When I was young I used to sit in closets.
My parents only noticed that I did so when angry or upset, but in truth I did it often. They only checked on me when I was angry or upset.
The first-time I can remember, I was about 8. The memory seems a foreshadowing of now. I was home from school with a cold, but was feeling better. Though still sick, I was restless and at loose ends. I had read all the books I had to read. I discovered that daytime television was inane. I was feeling creative.
My brother and I had a child-sized table and chair set that was beginning to be too small for us. I remember pushing aide my clothes and dragging that table into the closet. I turned on the closet light, stepped in and closed the sliding doors. I wrote my own book sitting on the floor in front of that small table. If memory serves, it was about the wonders of newborn spring animals.
The closeness of the closet was not oppressive, but comforting – a womb of sorts.
Later in junior high, when I was always upset and seldom creative, I would sit in my closet and brood. A closed bedroom door provoked too much attention, but slipping into the closet and closing the door brought me the alone time I needed. The time to think through my brooding.
My parents didn’t discover my closet hide-out until I couldn’t be found for dinner one night. I remember being very angry about something; and I remember exploding when they teased me about “hiding in the closet.” I couldn’t make them understand – indeed, I probably didn’t even try. I remember childhood as being a time when I didn’t yet have the right words to explain my thoughts and actions. Even now, anger renders me inarticulate.
I puzzled out life in my closet hideout, sitting on the shag carpeting sometimes in the dark and sometimes with a flashlight.
Some time between 8 and teenager, I read C.S. Lewis’s The Lion, The Witch and The Wardrobe — a story about a large wardrobe closet that is the entryway to a magical land where good struggles against evil. I loved the book and I loved the author’s description of hiding in the closet and the surprise of finding it went on and on into a forest.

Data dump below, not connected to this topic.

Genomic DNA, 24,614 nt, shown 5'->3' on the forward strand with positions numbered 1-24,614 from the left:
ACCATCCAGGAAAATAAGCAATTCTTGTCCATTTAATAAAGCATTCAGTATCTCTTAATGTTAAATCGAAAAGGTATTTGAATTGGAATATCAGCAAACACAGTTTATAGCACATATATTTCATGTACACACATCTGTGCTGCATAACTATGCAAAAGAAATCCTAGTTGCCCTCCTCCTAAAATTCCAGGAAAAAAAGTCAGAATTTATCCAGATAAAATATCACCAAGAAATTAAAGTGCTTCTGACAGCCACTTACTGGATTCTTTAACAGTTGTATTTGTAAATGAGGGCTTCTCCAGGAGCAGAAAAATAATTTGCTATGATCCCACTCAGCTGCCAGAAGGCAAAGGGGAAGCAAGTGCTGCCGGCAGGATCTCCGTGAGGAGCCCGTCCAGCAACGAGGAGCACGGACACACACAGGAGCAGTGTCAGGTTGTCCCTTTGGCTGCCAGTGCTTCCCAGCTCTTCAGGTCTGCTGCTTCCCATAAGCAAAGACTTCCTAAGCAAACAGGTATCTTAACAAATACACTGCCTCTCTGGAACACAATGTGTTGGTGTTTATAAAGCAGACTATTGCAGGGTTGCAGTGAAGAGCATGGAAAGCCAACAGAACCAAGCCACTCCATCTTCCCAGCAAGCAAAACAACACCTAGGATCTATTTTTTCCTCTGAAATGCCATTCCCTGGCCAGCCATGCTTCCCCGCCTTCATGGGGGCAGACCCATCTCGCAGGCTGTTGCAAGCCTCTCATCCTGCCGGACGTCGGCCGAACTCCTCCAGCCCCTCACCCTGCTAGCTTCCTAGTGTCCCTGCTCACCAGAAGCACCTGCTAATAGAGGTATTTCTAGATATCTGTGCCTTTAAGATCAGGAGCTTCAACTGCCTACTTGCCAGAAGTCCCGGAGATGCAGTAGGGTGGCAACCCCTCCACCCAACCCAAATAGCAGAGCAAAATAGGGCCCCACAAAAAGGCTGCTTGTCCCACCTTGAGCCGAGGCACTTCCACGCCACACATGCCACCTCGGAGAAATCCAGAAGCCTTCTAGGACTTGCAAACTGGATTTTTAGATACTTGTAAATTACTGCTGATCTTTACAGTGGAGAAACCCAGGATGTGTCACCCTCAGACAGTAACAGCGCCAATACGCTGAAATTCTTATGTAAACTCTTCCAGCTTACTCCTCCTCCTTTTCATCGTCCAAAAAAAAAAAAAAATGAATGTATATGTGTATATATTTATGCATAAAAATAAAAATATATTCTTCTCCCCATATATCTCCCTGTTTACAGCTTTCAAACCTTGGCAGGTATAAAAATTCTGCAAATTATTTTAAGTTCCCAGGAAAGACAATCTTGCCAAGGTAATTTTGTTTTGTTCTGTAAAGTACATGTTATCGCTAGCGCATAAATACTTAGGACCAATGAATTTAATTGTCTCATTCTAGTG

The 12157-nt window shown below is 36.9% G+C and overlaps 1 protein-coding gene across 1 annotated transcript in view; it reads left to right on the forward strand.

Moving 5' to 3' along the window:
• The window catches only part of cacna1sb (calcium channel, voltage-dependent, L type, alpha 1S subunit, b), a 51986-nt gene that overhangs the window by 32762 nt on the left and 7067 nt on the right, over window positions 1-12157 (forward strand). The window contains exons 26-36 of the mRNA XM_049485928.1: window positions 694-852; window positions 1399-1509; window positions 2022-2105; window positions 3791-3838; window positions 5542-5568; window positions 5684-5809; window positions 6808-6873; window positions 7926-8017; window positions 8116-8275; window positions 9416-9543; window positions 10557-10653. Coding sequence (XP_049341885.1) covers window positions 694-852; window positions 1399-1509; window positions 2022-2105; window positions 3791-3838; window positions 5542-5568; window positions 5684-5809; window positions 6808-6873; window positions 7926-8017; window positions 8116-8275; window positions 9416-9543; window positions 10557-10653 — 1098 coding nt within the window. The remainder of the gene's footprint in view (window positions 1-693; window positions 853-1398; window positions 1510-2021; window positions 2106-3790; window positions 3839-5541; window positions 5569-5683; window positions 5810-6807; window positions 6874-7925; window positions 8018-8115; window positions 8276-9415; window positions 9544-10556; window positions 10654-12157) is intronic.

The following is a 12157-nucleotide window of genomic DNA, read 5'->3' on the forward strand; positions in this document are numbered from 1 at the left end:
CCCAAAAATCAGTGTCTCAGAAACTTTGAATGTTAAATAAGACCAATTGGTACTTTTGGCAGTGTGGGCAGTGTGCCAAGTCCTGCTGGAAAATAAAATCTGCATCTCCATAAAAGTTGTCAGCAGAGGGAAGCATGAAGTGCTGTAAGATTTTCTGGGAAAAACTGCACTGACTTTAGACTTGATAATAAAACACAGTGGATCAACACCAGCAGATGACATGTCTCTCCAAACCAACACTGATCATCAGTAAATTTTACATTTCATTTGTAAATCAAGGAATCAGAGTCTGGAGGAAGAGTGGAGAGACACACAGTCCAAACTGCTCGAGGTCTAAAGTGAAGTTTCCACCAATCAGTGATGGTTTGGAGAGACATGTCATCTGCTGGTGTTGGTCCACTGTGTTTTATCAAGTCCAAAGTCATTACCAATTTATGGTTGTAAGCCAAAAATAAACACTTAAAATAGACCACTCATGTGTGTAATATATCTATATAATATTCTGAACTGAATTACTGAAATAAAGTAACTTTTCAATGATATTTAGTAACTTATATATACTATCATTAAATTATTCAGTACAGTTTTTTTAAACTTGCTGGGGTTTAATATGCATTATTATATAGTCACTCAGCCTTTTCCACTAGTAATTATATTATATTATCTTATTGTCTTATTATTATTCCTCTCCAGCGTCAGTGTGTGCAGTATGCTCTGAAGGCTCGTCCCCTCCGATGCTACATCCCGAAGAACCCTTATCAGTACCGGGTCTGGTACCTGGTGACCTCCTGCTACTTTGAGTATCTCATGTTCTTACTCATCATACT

It didn’t occur to me until just a few moments ago, that at the ripe-old age of 50, I’ve built a closet hideout. Without any guile, I told myself the closet office was to house the computer equipment I couldn’t bear to see sitting on my old oak library table.
Just now I finished writing a thousand words or so on that computer in that closet. As I puzzled out the right words, I would stop and admire the atmosphere of the closet – cozy and hidden. A secret place -even with the door taken off and thus open to the sounds of the forest behind me.
I have this house to myself and I don’t need to hide in a closet to be alone with my thoughts, so I’m surprised the closet office resurrected secret thoughts and feelings- the ones I wouldn’t put words to. What I intended to write is not what I wrote. The piece is raw, but honest, contemplative and strong. It is the stuff I’ve never given myself permission to set out in words; stuff I can only bear to look at if glimpsed through the safety of hands held loosely over my eyes. Tonight there was no frightened peering through fingers.
I’ve surprised myself. I’m anxious and a bit scared of what I might write in that closet. Good battling evil is far too strong a metaphor, but it will have to do for now.
I’m puzzled that in all the weeks of painting the closet, building shelves, sorting through stuff to effect the closet, the memory of my childhood need for a closet sanctuary never burbled to the surface.
Virginia Woolf wrote of needing a room of her own. It seems I need a closet.